Wednesday, July 15, 2009

Michael Jackson Thriller on Vinyl LP Record

Michael Jackson's album Thriller was his sixth studio album. It has sold over 100 million copies. It was released on November 30, 1982 on the Epic Records label, a division of Columbia records. There were 7 top ten singles and it won 8 grammy awards. It was 1 of 3 albums to stay on the top 10 for over a year.

It featured guests like Paul McCartney on their duet The Girl Is Mine, Eddie Van Halen doing a guitar solo on Beat It, Vincent Price doing a voice over on Thriller and his sisters Janet & Latoya singing backup on PYT (pretty young thing)

The original vinyl jacket had a gatefold cover with a picture of Michael laying down on the front and inside with a baby Tiger. The inner vinyl sleeve was white with a drawing of Michael & Paul struggling with a girl like she is a wishbone on one side. The other side had a drawing of a couple watching TV while monsters like Frankenstein and others were all around them.

In 2001, the album was re-released titled Thriller: Special Edition and in 2008, a deluxe 25th anniversary version was released with extra tracks.

1.I Wanna Be Startin' Somethin'
2.Baby Be Mine
3.The Girl Is Mine with Paul McCartney
5.Beat It (single version) with Eddie Van Halen on guitar
6.Billie Jean (single version
7.Human Nature
8.P.Y.T. (pretty young thing)
9.The Lady In My Life
10.Vincent price exerpt
11.The Girl is Mine 2008 with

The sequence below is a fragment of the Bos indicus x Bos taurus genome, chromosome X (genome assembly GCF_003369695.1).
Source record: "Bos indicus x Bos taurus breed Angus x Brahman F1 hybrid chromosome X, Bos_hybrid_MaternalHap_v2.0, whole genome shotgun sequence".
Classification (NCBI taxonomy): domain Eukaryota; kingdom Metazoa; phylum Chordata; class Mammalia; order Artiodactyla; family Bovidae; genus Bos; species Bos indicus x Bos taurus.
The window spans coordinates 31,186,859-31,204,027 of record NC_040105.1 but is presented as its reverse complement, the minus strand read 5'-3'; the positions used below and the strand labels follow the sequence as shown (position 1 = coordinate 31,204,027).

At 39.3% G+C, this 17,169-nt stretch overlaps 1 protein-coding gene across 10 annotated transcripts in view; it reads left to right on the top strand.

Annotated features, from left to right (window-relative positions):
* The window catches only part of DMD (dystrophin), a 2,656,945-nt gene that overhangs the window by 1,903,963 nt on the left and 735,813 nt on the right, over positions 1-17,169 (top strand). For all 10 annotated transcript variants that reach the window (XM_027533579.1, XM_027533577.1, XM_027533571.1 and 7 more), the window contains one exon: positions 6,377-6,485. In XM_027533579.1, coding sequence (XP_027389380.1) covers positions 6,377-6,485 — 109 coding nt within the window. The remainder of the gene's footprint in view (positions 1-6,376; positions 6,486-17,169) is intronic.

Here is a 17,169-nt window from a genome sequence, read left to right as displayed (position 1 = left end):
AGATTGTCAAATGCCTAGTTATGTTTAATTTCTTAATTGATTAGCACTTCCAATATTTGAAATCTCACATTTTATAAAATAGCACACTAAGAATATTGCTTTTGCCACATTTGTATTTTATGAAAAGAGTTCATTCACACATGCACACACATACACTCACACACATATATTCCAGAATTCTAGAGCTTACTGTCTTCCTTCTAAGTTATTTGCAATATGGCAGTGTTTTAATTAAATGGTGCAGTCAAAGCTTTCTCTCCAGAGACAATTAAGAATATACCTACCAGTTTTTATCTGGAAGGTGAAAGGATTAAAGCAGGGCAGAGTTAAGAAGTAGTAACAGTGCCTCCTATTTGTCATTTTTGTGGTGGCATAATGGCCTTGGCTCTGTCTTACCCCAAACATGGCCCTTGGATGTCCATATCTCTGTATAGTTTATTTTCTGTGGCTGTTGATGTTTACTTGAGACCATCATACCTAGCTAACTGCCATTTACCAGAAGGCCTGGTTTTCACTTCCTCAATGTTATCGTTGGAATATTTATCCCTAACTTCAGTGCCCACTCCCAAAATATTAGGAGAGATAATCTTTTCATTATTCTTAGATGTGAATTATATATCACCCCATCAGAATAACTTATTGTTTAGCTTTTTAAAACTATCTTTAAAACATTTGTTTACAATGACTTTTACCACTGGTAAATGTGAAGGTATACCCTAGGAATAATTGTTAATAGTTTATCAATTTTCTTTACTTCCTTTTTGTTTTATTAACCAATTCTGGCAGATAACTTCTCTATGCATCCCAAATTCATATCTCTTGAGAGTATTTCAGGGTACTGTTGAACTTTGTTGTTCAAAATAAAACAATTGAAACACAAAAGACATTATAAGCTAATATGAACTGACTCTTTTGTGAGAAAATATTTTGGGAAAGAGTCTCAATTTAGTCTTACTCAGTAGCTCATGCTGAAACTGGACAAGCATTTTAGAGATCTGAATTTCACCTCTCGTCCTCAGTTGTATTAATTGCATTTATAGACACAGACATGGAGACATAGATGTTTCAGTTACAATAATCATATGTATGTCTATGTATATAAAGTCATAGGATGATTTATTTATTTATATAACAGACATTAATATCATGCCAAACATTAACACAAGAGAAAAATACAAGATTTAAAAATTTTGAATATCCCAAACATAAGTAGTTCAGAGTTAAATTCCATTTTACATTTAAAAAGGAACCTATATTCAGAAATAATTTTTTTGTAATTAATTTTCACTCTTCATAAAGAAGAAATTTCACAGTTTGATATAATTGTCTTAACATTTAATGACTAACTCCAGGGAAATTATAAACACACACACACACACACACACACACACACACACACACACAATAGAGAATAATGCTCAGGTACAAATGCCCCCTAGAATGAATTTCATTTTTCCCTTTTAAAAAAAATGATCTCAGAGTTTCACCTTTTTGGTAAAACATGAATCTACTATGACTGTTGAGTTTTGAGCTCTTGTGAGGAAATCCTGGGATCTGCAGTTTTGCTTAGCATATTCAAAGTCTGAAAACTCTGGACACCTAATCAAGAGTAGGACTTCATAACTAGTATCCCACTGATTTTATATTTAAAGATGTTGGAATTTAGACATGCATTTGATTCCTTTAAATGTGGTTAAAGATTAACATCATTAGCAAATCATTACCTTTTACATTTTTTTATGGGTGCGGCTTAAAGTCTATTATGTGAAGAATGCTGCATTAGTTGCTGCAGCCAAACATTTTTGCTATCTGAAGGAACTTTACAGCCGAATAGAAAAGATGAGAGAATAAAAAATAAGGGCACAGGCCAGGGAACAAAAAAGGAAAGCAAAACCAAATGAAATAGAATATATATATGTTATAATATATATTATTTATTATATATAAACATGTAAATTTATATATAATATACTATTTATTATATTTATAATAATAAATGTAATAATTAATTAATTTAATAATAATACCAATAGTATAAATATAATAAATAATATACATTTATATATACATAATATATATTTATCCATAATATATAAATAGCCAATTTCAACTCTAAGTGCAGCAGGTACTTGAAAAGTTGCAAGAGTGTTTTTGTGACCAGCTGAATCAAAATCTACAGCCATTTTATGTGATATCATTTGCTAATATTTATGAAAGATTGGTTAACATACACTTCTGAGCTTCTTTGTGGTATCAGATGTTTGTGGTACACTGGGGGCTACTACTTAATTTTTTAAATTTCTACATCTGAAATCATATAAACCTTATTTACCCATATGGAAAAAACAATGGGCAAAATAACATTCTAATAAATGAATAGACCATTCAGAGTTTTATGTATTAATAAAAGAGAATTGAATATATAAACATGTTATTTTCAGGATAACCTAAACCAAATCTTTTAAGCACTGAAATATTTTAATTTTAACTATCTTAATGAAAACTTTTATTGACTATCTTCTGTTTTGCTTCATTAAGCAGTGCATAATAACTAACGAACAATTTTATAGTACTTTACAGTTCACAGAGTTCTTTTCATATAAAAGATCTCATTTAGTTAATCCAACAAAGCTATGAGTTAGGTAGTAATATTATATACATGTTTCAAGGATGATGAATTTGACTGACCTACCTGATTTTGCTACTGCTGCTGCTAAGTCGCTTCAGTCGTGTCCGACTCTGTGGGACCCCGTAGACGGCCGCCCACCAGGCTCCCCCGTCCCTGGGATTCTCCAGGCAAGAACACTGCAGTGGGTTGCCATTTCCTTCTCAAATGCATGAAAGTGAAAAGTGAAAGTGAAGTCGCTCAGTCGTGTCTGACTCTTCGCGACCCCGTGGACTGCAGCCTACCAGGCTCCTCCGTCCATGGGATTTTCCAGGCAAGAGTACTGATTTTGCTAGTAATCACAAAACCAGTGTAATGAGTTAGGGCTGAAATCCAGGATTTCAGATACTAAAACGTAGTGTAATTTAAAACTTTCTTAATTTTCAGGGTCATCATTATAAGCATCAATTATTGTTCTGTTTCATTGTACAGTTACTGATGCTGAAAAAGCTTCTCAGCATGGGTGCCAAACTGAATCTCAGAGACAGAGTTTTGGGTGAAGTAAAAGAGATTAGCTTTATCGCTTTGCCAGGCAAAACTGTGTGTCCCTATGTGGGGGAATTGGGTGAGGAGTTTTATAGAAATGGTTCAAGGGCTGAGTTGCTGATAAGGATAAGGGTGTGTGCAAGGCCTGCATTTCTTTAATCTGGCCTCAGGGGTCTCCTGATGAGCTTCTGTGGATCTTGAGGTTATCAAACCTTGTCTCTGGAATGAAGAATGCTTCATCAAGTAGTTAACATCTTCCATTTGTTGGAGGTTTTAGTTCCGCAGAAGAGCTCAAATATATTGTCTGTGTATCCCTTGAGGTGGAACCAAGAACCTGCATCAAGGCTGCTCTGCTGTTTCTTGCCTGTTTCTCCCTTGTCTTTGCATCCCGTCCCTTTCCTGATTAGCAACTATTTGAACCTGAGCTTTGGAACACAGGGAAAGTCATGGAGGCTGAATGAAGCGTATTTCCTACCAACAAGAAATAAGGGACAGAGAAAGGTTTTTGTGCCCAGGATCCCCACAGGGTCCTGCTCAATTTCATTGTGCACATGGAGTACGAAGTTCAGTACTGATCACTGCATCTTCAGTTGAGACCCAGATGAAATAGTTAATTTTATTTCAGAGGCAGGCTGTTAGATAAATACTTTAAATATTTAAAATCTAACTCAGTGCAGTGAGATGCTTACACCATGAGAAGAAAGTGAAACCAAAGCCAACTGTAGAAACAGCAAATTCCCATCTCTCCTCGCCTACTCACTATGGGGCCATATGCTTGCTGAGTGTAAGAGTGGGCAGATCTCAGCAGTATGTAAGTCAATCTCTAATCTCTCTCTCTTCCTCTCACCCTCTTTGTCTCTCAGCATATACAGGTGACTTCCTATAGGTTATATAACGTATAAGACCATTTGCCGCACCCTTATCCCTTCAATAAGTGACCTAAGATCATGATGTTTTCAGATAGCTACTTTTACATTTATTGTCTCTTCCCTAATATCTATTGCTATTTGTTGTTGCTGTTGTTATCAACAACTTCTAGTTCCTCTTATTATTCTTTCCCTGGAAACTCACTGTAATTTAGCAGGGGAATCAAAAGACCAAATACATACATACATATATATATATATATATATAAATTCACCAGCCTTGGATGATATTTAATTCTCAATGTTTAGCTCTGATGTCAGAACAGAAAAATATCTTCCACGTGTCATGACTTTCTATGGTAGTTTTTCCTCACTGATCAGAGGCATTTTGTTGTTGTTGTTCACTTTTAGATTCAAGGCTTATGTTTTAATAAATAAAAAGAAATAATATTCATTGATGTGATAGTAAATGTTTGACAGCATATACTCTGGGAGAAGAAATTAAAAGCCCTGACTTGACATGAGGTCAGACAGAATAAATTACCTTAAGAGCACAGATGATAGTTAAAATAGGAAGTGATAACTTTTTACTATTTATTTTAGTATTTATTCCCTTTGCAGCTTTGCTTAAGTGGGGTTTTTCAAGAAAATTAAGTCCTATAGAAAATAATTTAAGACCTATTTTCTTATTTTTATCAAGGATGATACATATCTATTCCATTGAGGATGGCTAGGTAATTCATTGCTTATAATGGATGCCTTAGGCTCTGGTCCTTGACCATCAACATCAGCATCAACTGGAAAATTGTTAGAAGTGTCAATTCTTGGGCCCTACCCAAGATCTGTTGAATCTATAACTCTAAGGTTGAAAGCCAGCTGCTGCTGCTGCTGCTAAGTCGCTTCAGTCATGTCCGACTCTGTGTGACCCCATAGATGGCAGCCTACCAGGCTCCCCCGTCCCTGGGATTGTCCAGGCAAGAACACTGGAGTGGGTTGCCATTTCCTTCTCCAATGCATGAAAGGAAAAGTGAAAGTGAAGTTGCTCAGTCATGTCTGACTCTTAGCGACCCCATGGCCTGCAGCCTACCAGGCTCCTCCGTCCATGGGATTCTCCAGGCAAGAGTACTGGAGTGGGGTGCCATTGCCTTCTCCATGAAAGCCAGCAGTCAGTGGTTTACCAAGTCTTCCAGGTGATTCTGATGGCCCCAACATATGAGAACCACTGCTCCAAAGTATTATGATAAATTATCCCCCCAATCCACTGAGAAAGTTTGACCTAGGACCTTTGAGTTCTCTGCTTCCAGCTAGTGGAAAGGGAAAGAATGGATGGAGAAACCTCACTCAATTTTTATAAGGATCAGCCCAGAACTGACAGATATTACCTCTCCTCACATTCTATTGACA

12.P.Y.T. 2008
13.Wanna Be Startin' Something 2008
14.Beat It 2008 with Fergie
15.Billie Jean 2008 with Kanye West
16.For All Time (unreleased track from the original Thriller sessions
17.Got the Hots (released only in Japan

After Michael Jackson's death Thriller set additional records. Songs from Thriller also helped Jackson to become the first act to sell over 1 million song downloads in a week.

Buy Thriller Here


Vinyl's uptick is evident in sales of old and new records

By Brett Johnson

Almost a decade into the 21st century, Scott Freeman plunked down his money at the Record Outlet register in Thousand Oaks and walked out clutching two pieces of prized, ancient booty.

It was as if the Simi Valley teen had stepped into a time warp. There in his hands were Harry Chapin’s 1974 album “Verities & Balderdash” and a Pink Floyd “Echoes” compilation album, both on vinyl. There wasn’t a cell phone, MP3 player or computer anywhere in sight.

“It’s better than digital stuff,” said the 18-year-old Freeman, who is studying film at Moorpark College. “It’s not as compressed. It’s better quality. Sure, you are sacrificing portability and convenience, but on vinyl, there’s also more of a connection to the artist. ... It’s something we never grew up with; it’s something new for us.”

Vinyl, that retro darling from a few years ago, is still riding the surge, remaining popular with everyone from young people to high-end audiophiles willing to pay $300 to $800 for a pristine-sounding record. Vinyl shipments more than doubled from about $23 million in 2007 to almost $57 million last year, its highest level since 1990, according to the Recording Industry Association of America.

Market players have noticed. Internet retail giant has had a vinyl-only music section since fall 2007. Now, when huge acts such as Bob Dylan, Bruce Springsteen or the Dave Matthews Band release new material, it also comes out on vinyl.

Read the rest of the article here:

Vinyl Is Groovy Again

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